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by Joe Turner, the Job Search Guy™ | July 16, 2009


If you’re watching the hit TV show “So You Think You Can Dance”, you’re in good company. Winning its Wednesday nighttime slot, this popular reality TV show is full of lessons for job hunters because you’re viewing one huge job interview. The winner receives a whopping $250,000.00 in prize money and the title “America’s Favorite Dancer”.


Nigel Lythgoe, an executive producer of the show and one of its colorful judges, offered the following “Guide to a Good Audition” during a recent episode.  You might not be auditioning for a dance role, but you could benefit from these same tips for your next interview:




Lythgoe offers this advice to all the aspiring dancers whose immediate goal is to impress the judges enough to send them to round two of the contest, held in Las Vegas.   Same applies to you in your first interview, whether it's face-to-face or on the phone.  If you want to hear the equivalent of, “You’re going to Vegas!” you better make a good first impression.


University of Toledo psychology professor, Dr. Frank Bernieri, noted in The Topeka Capital-Journal,that first impressions are formed within 30 seconds and often make the crucial difference in a job interview or a first date.


"It takes only three to five seconds to make a first impression, but it can take a whole career to undo it," according to Dana May Casperson, author of Power Etiquette: What You Don't Know Can Kill Your Career, as noted in a USA Today article.


Robert Half Finance & Accounting, the largest specialized financial recruitment service, further confirmed this for the interview process in a study.  They found that,"Hiring managers often know whether they might hire someone soon after the opening handshake and small talk".  The average time to form this opinion was only 10 minutes, even though the interviews averaged between 55 to 86 minutes.  


Given these statistics, it is imperative to make a good first impression to win that job. So, what is YOUR best first move?


In the interview, like the dance show, you'll need to develop their interest in you.  Know something about the company, know your "brand" - who you are and what you offer.  Then, be ready to dazzle them.  Reinforce the initial impression they have with several of your "stories" - answers to those behavioral interview questions, such as "Tell me about a time when you went the extra mile at your job".  Prepare for more standard questions like "Why should I hire you over all the other candidates I’ve seen so far?"  In the interview, you'll have to plan ahead and make every move your best move.




Whether you’re auditioning for a dance show or interviewing for a more traditional job, you must come dressed to impress. If you don’t, you’re not starting with your best move, as Lythgoe recommends.


If in doubt about how to dress, contact the company’s human resources department for guidelines on what’s appropriate. If the company doesn’t have a human resources department, and you’re not sure what to wear, dress conservatively. That is, if you’re female, wear a dress or skirt and modest blouse. If male, wear slacks and a button-down shirt. If interviewing for a professional job, wear a suit and tie.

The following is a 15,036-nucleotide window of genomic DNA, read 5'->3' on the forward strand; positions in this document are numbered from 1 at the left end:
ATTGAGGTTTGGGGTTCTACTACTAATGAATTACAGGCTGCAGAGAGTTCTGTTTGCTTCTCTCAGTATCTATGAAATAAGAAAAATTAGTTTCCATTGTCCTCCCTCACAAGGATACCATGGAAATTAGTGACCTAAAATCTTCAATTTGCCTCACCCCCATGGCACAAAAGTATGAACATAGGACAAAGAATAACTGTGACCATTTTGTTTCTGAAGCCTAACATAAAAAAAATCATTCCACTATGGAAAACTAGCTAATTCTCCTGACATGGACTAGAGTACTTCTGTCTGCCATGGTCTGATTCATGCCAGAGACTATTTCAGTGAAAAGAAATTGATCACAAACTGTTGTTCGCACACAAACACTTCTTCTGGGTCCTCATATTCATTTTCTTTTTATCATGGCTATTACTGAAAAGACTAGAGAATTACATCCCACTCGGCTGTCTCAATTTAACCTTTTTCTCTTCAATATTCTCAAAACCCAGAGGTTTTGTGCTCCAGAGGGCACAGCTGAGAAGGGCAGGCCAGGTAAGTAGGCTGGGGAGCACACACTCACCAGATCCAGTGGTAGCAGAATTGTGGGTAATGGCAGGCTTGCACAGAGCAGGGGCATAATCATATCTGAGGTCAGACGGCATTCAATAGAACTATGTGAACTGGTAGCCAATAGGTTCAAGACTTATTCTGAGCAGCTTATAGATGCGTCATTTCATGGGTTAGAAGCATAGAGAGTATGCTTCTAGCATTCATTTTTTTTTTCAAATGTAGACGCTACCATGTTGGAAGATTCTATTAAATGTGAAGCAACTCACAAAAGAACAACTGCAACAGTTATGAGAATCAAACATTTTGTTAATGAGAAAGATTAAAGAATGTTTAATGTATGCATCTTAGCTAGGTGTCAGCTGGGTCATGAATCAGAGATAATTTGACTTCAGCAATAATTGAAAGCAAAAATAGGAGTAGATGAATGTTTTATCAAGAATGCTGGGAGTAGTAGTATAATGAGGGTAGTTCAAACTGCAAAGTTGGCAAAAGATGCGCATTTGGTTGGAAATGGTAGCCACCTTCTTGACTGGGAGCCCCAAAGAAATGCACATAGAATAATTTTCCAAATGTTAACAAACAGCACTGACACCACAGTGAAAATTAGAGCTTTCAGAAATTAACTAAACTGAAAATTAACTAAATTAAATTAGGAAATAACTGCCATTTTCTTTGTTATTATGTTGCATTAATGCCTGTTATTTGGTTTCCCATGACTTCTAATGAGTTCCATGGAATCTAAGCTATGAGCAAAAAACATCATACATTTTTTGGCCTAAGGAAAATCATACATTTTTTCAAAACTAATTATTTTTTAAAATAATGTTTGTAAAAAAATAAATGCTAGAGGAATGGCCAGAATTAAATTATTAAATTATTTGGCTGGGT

For the dancers on the show, this means smiling, making eye contact and directing your dancing to the three live judges as well as the ultimate judge, the viewers behind that camera.  While you hopefully won't be performing for a camera during your job interview, you do want to smile and make eye contact with your interviewer. It also means firmly shaking the interviewer’s hand at both the beginning and end of the interview, and making a real effort to engage the interviewer in a conversation.


Remember this: people hire people. At the end of the day, it’s about hiring someone that the hiring manager likes and feels a rapport with. So make an effort to put the interviewer at ease.  If the employer is considering several equally qualified candidates, she’ll offer the job to the person whose personality and energy level stand out from the others.


On the other side of the coin, it means not arguing or getting emotional with the judge (or interviewer), should the interview seem to take a bad turn.  On the show, the dancers who act contentious or "above it all" are soon sent packing by the judges in their end-of-show vote to decide who leaves the competition each week.  Like the show, one emotional outburst or an unintentional display of attitude can eliminate you from further consideration for a job for which you might be otherwise perfectly qualified.




Lythgoe emphasized the importance of always following directions. When a dancer fails to do so, it often results in getting cut from the auditions. Same goes for your interview.  All hiring managers are different and they have varied expectations. In a job interview, failure to follow directions can mean rejection from consideration for the job opportunity.



The TV dance show, “So You Think You Can Dance” is a great metaphor for the job interview process. If you're a job hunter, follow Nigel Lythgoe’s “Guide to a Good Audition” and apply it to your interview.  Simple and straightforward, it can help you succeed as a job applicant to win your “ticket to Vegas”.


As a recruiter, Joe Turner spent 15 years finding and placing top candidates in some of the best jobs of their careers.  The author of Job Search Secrets Unlocked and Paycheck 911, Joe also hosts his weekly Job Search Guy Radio Show on as well as other locations. You'll find free tips and advice on landing a job in this tough economy at:


Filed Under: Interviewing